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Makrinitissa Monastery

The Makrinitissa Monastery (Greek: Μονή Μακρινιντίσσης) was a male Greek Orthodox monastery at Makrinitsa, near Volos, Thessaly, in central Greece.


The monastery was founded by the Thessalian magnate Constantine Maliasenos from Demetrias some time before 1215 on Mount Drongos in the district of Dryanoubaina, and dedicated to the Theotokos "of the Swift Visitation" (τῆς Ὀξείας Ὲπισκέψεως).[1] As the monastery is recorded as possessing the metochion of Hilarion at Halmyros granted by a certain "Conte", identified by some scholars with William of Champlitte, Prince of Achaea between 1205–1209, the monastery's foundation is usually placed during this time frame.[2] "Conte" may however also be identified with Count Berthold II von Katzenelnbogen, lord of Velestino.[3]

The monastery is first attested in a document issued by Arsenios, the Bishop of Demetrias, in 1215, confirming its status as stauropegic (directly subject to the Patriarchate of Constantinople).[1][3] Nevertheless, a subsequent charters make clear, Arsenios' successors did not cease to attempt to subordinate the monastery to their see, forcing successive patriarchs to issue statements in defence of the monastery's status: Germanos II between 1233–1240, Manuel II between 1243–1254, and finally Arsenios Autoreianos in 1256, following a petition of Nicholas Maliasenos, son of the monastery's founder.[3][4]

Both Constantine Maliasenos and his son became monks, with the monastic name of Konstantios and Joasaph respectively, at the monastery in later life, and died and were buried there.[5] According to a document issued by Emperor Michael VIII Palaiologos in 1274, the monastery, along with the nearby female convent of Nea Petra (founded by Nicholas and his wife Anna, a niece of Michael VIII, in 1271/72) at Portaria, were to pass to Nicholas' son John Maliasenos Palaiologos after his parents' death.[6][7] John apparently engaged in large-scale reconstruction at the monastery, where he too lived out his life as the monk Neilos, since in his funeral inscription he is mentioned as the monastery's "second founder".[8]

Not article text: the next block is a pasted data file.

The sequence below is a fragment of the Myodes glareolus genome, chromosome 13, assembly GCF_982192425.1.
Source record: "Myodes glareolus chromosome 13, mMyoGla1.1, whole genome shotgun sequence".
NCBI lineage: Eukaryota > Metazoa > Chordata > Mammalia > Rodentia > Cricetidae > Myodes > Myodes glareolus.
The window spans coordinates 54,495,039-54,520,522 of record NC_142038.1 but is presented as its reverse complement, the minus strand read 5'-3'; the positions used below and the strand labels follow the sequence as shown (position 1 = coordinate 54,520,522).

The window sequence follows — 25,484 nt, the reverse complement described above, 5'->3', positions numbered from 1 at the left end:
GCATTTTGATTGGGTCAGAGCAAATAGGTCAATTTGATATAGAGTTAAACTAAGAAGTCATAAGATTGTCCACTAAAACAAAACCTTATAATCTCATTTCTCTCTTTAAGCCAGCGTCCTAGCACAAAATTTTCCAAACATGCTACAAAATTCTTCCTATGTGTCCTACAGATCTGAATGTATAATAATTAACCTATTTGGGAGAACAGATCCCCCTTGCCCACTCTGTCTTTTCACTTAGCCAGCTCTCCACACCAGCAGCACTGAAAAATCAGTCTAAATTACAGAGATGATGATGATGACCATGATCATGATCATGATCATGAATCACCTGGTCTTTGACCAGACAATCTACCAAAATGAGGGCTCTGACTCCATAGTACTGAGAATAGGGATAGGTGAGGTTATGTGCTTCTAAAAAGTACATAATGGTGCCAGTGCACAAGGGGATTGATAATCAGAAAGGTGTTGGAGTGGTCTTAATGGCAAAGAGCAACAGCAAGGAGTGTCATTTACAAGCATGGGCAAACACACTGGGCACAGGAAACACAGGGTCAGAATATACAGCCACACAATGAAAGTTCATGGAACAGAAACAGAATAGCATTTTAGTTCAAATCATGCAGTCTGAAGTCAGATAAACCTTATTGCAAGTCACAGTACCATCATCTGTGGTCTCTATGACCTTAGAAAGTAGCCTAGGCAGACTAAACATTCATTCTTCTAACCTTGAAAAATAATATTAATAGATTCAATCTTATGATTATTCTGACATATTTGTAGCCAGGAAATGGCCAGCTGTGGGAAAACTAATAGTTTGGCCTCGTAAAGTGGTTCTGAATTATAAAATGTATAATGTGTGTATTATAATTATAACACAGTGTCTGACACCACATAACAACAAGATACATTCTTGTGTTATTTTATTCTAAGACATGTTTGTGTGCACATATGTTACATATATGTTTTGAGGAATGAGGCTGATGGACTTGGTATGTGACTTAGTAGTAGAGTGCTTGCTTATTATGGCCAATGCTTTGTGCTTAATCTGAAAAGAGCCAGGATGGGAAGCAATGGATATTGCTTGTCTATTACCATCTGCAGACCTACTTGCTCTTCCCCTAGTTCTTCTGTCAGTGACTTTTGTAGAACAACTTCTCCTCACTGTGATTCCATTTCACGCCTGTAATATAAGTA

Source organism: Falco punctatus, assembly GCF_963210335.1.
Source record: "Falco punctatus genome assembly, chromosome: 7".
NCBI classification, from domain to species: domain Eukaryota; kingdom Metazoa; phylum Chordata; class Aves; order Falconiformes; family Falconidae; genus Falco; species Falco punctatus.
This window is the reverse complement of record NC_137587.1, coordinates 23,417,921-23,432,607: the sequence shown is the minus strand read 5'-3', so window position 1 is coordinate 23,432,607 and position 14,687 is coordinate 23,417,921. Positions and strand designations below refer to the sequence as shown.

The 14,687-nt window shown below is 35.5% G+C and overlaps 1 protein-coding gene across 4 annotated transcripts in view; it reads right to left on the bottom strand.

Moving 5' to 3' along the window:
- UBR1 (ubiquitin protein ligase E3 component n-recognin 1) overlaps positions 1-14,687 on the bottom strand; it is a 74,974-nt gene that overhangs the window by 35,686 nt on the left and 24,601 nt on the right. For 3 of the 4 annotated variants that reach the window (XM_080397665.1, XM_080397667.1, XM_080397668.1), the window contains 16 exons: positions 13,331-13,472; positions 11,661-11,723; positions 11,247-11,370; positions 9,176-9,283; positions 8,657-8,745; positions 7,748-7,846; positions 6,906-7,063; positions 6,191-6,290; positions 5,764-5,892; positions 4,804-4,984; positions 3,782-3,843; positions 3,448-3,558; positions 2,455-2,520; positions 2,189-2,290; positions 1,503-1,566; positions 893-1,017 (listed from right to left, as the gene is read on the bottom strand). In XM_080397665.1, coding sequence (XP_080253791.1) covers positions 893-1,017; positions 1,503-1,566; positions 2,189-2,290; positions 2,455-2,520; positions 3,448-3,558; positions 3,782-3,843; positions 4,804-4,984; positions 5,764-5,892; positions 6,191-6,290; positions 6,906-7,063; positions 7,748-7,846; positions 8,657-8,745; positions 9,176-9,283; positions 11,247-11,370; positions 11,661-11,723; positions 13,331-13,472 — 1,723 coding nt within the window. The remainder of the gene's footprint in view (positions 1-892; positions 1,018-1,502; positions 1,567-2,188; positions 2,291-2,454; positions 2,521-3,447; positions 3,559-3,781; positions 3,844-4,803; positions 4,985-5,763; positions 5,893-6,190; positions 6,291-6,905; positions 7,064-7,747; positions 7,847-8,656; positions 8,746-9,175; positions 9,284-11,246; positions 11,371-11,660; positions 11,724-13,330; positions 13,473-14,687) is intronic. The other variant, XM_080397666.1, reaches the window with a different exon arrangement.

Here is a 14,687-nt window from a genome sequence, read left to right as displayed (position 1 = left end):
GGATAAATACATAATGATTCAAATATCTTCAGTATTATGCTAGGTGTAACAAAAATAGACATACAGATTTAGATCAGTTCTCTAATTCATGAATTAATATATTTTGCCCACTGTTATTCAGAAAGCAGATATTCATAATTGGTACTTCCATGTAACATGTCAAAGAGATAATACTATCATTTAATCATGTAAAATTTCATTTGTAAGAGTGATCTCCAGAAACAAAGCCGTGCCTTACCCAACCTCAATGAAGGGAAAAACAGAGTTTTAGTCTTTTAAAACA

Spolia incorporated into the current Church of the Dormition in Makrinitsa

Following its heyday in the 13th century, the historical sources are completely silent about the monastery during the 14th–17th centuries.[9] Sometime after 1700, the monastery, possibly including the main church (katholikon) suffered considerable damage due to landslides.[9] In 1743, the two-storey chapel of St. Nicholas and All Saints southwest of the katholikon was rebuilt.[9]

The masonry of the ruined katholikon, and part of its decoration—notably a relief of the Theotokos Oxeia Episkepsis—were reused in the Church of the Dormition of the Theotokos which was erected in 1767 in its place.[6][9][10] Fragments of the tombs of the Maliasenoi are spread across other churches in the region.[11]


The monastery gathered considerable possessions, which had to be repeatedly confirmed in a series of deeds.[3][12] Thus the monastery of Hilarion at Halmyros was granted to the monastery as a metochion, but later removed by the Latin rulers of Thessaly, before being restored to the Makrinitissa Monastery by Michael II of Epirus.[13] It was reconfirmed as a possession of Makrinitissa by Arsenios Autoreianos, although he also recognized the canonical rights of the Bishop of Velestino over it.[14] However, it appears that the Maliasenoi fell out with the rulers of Epirus, as the Hilarion monastery was removed again from the possession of Makrinitissa, and was only restored to it by Michael VIII's brother John Palaiologos when he captured Thessaly from Epirus in 1260.[15]


  1. ^ a b Giannopoulos 1924, p. 210.
  2. ^ Giannopoulos 1924, p. 211.
  3. ^ a b c d Koder & Hild 1976, p. 210.
  4. ^ Giannopoulos 1924, pp. 212–214.
  5. ^ Giannopoulos 1924, p. 214.
  6. ^ a b Koder & Hild 1976, p. 211.
  7. ^ Anastasiadou & Kontogiannopoulou 2009, p. 525.
  8. ^ Anastasiadou & Kontogiannopoulou 2009, pp. 525–529.
  9. ^ a b c d ""Μονή Θεομήτορος της Οξείας Επισκέψεως της Μακρινιτίσσης" Ιστορική Χρονογραμμή" (in Greek). Byzantine Museum of Makrinitsa. Retrieved 25 July 2019.
  10. ^ Anastasiadou & Kontogiannopoulou 2009, pp. 525–526.
  11. ^ Anastasiadou & Kontogiannopoulou 2009, pp. 529–532.
  12. ^ For a list of the possessions and relevant literature, see Giannopoulos 1924, pp. 215–222 and Koder & Hild 1976, pp. 210–211.
  13. ^ Giannopoulos 1924, pp. 211–212.
  14. ^ Giannopoulos 1924, pp. 213–214.
  15. ^ Giannopoulos 1924, pp. 214–215.


39°24′10″N 22°59′24″E / 39.40278°N 22.99000°E / 39.40278; 22.99000

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Makrinitissa Monastery
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